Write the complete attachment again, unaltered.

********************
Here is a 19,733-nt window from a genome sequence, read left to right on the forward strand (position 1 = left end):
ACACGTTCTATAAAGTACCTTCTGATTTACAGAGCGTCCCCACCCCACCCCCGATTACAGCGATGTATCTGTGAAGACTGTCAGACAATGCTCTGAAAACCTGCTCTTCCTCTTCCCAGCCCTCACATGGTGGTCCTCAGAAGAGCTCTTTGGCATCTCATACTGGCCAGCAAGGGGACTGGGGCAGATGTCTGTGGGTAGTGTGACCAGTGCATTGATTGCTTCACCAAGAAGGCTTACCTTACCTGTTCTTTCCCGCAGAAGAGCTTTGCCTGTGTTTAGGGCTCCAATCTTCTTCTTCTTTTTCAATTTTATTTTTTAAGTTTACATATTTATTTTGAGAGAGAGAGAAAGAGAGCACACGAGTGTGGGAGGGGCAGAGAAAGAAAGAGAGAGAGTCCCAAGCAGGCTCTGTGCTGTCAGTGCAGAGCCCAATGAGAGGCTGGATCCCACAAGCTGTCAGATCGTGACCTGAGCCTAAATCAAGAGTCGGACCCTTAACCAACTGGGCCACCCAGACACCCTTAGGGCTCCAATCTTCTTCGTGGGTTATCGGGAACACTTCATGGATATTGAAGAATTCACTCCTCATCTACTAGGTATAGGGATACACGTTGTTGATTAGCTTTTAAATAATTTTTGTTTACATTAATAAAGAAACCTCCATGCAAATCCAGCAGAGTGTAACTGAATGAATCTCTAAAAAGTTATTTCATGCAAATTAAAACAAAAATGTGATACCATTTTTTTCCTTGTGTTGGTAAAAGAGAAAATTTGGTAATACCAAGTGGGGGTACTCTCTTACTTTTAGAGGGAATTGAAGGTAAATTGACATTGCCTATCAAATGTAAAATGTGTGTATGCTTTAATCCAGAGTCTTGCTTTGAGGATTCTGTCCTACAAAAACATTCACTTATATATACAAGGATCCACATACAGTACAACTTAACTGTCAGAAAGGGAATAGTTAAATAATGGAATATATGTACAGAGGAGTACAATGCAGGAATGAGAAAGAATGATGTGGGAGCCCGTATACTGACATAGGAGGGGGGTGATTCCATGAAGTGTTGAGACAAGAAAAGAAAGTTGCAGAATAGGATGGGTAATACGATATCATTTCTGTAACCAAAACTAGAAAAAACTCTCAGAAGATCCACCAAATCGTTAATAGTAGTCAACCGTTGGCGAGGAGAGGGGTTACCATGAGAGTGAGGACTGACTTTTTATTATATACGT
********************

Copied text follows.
Here is a 19,733-nt window from a genome sequence, read left to right on the forward strand (position 1 = left end):
ACACGTTCTATAAAGTACCTTCTGATTTACAGAGCGTCCCCACCCCACCCCCGATTACAGCGATGTATCTGTGAAGACTGTCAGACAATGCTCTGAAAACCTGCTCTTCCTCTTCCCAGCCCTCACATGGTGGTCCTCAGAAGAGCTCTTTGGCATCTCATACTGGCCAGCAAGGGGACTGGGGCAGATGTCTGTGGGTAGTGTGACCAGTGCATTGATTGCTTCACCAAGAAGGCTTACCTTACCTGTTCTTTCCCGCAGAAGAGCTTTGCCTGTGTTTAGGGCTCCAATCTTCTTCTTCTTTTTCAATTTTATTTTTTAAGTTTACATATTTATTTTGAGAGAGAGAGAAAGAGAGCACACGAGTGTGGGAGGGGCAGAGAAAGAAAGAGAGAGAGTCCCAAGCAGGCTCTGTGCTGTCAGTGCAGAGCCCAATGAGAGGCTGGATCCCACAAGCTGTCAGATCGTGACCTGAGCCTAAATCAAGAGTCGGACCCTTAACCAACTGGGCCACCCAGACACCCTTAGGGCTCCAATCTTCTTCGTGGGTTATCGGGAACACTTCATGGATATTGAAGAATTCACTCCTCATCTACTAGGTATAGGGATACACGTTGTTGATTAGCTTTTAAATAATTTTTGTTTACATTAATAAAGAAACCTCCATGCAAATCCAGCAGAGTGTAACTGAATGAATCTCTAAAAAGTTATTTCATGCAAATTAAAACAAAAATGTGATACCATTTTTTTCCTTGTGTTGGTAAAAGAGAAAATTTGGTAATACCAAGTGGGGGTACTCTCTTACTTTTAGAGGGAATTGAAGGTAAATTGACATTGCCTATCAAATGTAAAATGTGTGTATGCTTTAATCCAGAGTCTTGCTTTGAGGATTCTGTCCTACAAAAACATTCACTTATATATACAAGGATCCACATACAGTACAACTTAACTGTCAGAAAGGGAATAGTTAAATAATGGAATATATGTACAGAGGAGTACAATGCAGGAATGAGAAAGAATGATGTGGGAGCCCGTATACTGACATAGGAGGGGGGTGATTCCATGAAGTGTTGAGACAAGAAAAGAAAGTTGCAGAATAGGATGGGTAATACGATATCATTTCTGTAACCAAAACTAGAAAAAACTCTCAGAAGATCCACCAAATCGTTAATAGTAGTCAACCGTTGGCGAGGAGAGGGGTTACCATGAGAGTGAGGACTGACTTTTTATTATATACGT